Montana gubernatorial election, 2004

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Montana gubernatorial election, 2004
Montana
2000 ←
November 2, 2004 → 2008

  MTGovBrianSchweitzer.jpg
Nominee Brian Schweitzer Bob Brown
Party Democratic Republican
Popular vote 225,016 205,313
Percentage 50.44 46.02

04MTGovCounties.PNG

County Results

Governor before election

Judy Martz
Republican

Elected Governor

Brian Schweitzer
Democratic

The 2004 Montana gubernatorial election took place on 2 November 2004 for the post of Governor of Montana. Democrat Brian Schweitzer defeated Montana Secretary of State Republican Bob Brown.

Democratic primary[edit]

Democratic candidate Brian Schweitzer

Brian Schweitzer, a farmer from Whitefish, began campaigning for the Democratic nomination over a year before the primary.[1] He had narrowly lost the Senate race to Conrad Burns in 2000. In February 2004 he announced that liberal Republican state senator John Bohlinger would be his running mate for the post of Lieutenant Governor. This would be the first bipartisan gubernatorial team since the Montana Constitution was amended in 1972 to require Governors and Lieutenant Governors to run as a team.[2]

In March 2004 John Vincent, a former speaker of the Montana House of Representatives entered the race and criticised Schweitzer for taking both sides on some issues.[1] In the end Schweitzer easily won the Democratic primary. Three days after the primary Schweitzer addressed the Montana Democratic Convention, gave a bear hug to his defeated rival, and said he would bring a new kind of leadership to Montana.[3]

Democratic primary results[4]
Party Candidate Votes %
Democratic Brian Schweitzer 68,738 72.51%
Democratic John Vincent 26,057 27.49%
Totals 94,795 100.00%

Republican primary[edit]

Incumbent Governor Judy Martz had a difficult term of office with her approval ratings as Governor going as low as 20%. In August 2003 she announced she would not run for re-election as she wanted to spend more time with her family.[5][6] Lieutenant Governor Karl Ohs was expected to enter the Republican primary race but decided not to.[5]

Montana Secretary of State Bob Brown, conservative businessman Pat Davison and State Senators Ken Miller and Tom Keating competed for the nomination. Brown was seen as the favorite in the primary but was attacked by Pat Davison for being 'liberal on taxes.' Brown was the only one of the candidates who refused to sign a pledge not to raise taxes as he said he wanted to keep all options open as Governor.[7]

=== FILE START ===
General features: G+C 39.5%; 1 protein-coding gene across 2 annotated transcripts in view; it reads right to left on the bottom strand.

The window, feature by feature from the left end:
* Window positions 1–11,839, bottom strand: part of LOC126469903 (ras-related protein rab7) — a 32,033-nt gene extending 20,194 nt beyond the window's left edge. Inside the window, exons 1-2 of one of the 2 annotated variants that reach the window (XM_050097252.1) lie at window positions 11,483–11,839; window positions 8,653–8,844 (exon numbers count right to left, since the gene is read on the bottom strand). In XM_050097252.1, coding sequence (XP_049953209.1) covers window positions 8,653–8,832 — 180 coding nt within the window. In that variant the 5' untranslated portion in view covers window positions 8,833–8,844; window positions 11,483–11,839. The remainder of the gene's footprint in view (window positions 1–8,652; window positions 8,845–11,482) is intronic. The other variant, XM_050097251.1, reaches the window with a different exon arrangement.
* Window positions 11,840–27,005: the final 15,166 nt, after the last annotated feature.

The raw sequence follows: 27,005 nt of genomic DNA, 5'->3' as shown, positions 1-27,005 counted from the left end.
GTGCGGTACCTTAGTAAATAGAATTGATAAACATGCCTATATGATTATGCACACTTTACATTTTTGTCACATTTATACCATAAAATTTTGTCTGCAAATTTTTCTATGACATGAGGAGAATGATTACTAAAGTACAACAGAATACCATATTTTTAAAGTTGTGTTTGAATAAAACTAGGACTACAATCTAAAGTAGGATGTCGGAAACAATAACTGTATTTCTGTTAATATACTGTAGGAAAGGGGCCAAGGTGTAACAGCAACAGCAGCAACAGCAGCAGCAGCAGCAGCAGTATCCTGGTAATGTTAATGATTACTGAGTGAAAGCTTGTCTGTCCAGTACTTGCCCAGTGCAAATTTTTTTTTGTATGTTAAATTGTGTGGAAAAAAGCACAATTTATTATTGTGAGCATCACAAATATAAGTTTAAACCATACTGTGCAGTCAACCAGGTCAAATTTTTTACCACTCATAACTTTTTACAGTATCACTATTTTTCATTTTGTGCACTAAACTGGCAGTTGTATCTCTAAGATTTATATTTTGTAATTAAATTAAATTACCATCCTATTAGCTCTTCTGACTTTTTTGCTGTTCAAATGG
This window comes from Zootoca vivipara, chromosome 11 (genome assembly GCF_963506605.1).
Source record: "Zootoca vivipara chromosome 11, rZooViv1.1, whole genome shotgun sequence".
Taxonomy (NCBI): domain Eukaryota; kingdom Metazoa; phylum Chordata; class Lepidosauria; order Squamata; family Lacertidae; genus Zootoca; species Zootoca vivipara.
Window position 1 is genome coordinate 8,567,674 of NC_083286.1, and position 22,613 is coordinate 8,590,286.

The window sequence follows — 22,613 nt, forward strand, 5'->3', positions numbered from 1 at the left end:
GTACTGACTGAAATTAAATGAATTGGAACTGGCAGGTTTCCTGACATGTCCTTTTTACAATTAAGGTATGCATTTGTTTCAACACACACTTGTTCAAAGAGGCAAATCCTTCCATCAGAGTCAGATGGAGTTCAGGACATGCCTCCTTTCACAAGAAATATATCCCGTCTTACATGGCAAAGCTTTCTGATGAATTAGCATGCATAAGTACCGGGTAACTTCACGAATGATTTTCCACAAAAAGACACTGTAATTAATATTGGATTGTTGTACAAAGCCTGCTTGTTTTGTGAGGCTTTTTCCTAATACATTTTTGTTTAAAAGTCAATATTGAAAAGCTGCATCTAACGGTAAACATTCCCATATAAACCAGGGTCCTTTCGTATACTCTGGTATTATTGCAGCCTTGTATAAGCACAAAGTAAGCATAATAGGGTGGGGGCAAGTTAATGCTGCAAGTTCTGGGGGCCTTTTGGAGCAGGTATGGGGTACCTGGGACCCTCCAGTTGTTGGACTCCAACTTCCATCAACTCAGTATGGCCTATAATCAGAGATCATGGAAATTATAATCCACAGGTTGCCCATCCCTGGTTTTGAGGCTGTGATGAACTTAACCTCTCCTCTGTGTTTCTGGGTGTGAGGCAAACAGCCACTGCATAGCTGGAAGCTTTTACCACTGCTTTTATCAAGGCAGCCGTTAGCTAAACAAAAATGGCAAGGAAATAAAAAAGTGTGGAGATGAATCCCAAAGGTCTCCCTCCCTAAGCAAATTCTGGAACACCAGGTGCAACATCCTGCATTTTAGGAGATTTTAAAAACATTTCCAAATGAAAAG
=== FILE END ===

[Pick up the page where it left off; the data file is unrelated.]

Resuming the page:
Republican primary results[4]
Party Candidate Votes %
Republican Bob Brown 43,145 39.15%
Republican Pat Davison 25,319 22.98%
Republican Ken Miller 24,313 22.06%
Republican Tom Keating 17,421 15.81%
Totals 110,198 100.00%

General Election[edit]

Campaign[edit]

In mid summer polls showed Schweitzer had a 10-point lead over Brown,[8] but by October the gap had closed to only 4 percent.[9]

Schweitzer campaigned with plans to lift Montana from its position at the bottom of all 50 states in wages. He called for new uses to be found for crops like mint and for small businesses to pool in purchasing health care.[10] He also supported opening the border with Canada to allow consumers to get cheaper prescription drugs from Canada.[11]

Brown said that the Democrats harmed business growth and job creation.[12] He touted his government experience including 26 years in the Montana legislature and accused Schweitzer of taking hypocritical stands.[13]

Schweitzer won the election to become the first Democrat in 20 years to win an election for Governor.[13] According to the exit polls Schweitzer obtained two-thirds of the vote from over 65s and from independent voters.[14] This was despite President George W. Bush winning Montana very easily over John Kerry.

Statewide Results[edit]

Montana gubernatorial election, 2004[15]
Party Candidate Votes % ±%
Democratic Brian Schweitzer 225,016 50.44% +3.35%
Republican Bob Brown 205,313 46.02% -4.97%
Green Bob Kelleher 8,393 1.88%
Libertarian Stanley Jones 7,424 1.66% -0.27%
Majority 19,703 4.42% +0.51%
Turnout 446,146 69.9 +11.2%
Democratic gain from Republican Swing

References[edit]

See also[edit]